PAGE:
This new behavior of his manifested itself at different times, through different means. He would be writing down ideas on a slip of parchment, and would suddenly switch to drawing complex patterns; later, he would accuse me of sketching them. He would abruptly turn from muttering strings of anagrams to holding lengthy, one-sided conversations with the authors of the old books he had memorized, Neopets who had died many years ago. I would watch him during these outbursts, trying to understand why he made so much sense to me at those times.
Then, during a bad blizzard one day, he discovered how to talk to fire.
The day was special because I had finished three quarters of the book, which had begun to seem more like an item of magic than a paper tomb for words. The red lines on its cover were clearly defined, now, despite the fact that red ink had never been painted on.
My master was standing in front of the fire, warming his paws and staring into the flames. When he started talking in the oscillating manner he had taken to recently, I looked up, my mind still caught up in the question of what the red lines on the cover meant to mean, if they could possibly have minds of their own.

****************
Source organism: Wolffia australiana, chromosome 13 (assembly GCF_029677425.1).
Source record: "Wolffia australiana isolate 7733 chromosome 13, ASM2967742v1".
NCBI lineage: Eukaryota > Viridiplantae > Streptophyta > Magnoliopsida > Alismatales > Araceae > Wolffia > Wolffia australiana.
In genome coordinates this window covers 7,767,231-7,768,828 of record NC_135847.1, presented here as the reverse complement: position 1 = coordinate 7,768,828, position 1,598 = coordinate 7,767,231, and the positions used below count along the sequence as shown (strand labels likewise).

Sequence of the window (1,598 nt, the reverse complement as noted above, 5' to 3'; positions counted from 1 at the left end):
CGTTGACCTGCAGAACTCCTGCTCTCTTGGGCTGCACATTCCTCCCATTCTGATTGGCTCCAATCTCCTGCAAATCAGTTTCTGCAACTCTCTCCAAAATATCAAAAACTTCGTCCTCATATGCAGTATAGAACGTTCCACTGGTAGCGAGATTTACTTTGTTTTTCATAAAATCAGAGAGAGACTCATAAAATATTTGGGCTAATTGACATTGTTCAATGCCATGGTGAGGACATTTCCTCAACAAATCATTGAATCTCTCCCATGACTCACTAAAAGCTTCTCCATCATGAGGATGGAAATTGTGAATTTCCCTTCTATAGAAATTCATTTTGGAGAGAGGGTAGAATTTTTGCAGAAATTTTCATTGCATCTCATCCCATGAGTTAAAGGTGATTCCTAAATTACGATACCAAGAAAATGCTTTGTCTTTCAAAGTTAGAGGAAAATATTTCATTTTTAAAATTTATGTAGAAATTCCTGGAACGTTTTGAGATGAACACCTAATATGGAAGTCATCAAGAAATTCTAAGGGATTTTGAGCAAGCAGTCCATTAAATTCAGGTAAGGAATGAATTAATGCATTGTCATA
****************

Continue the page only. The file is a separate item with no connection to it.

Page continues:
“Warmth is good, warmth is light,” he murmured in a strangely sing-song tone, “ubt ehrte’s a edne to tge slrceo...” Without warning, he knelt down and stuck his paws into the flames.
Instinct and the sense of emergency made me drop the quill and spring to my feet, running for the bell as he screamed and thrust himself backwards, and a helpless sort of responsibility made me pull the bell’s cord relentlessly until a servant showed up, a servant who nearly fainted at the sight of the burns on Eliv’s hands. But it was that raging curiosity that kept me in the room, to see how he reacted, to see if he would explain, to find out what his impression of the fire was. I had been burned before; I knew how angry the fire could be. I huddled into a small ball between his chair and the bookshelf, and watched as Wentha was brought in, as she scolded him soundly while wrapping cloth around his paws.
“You need to take a break from this, master, you’re putting yourself into danger from overwork.” Her steely gaze told the story of her real line of thought; he was a danger to her, to all of the servants. “I think you should just give up on the-“
“No!” His voice was suddenly firm, unwavering. He stood up, the bandages starting to unravel on his paws; Wentha shook her head and tied them more tightly. “lsayuobtel tno. I don’t want to hear anything about that, do you understand?”
She didn’t respond.
To be continued...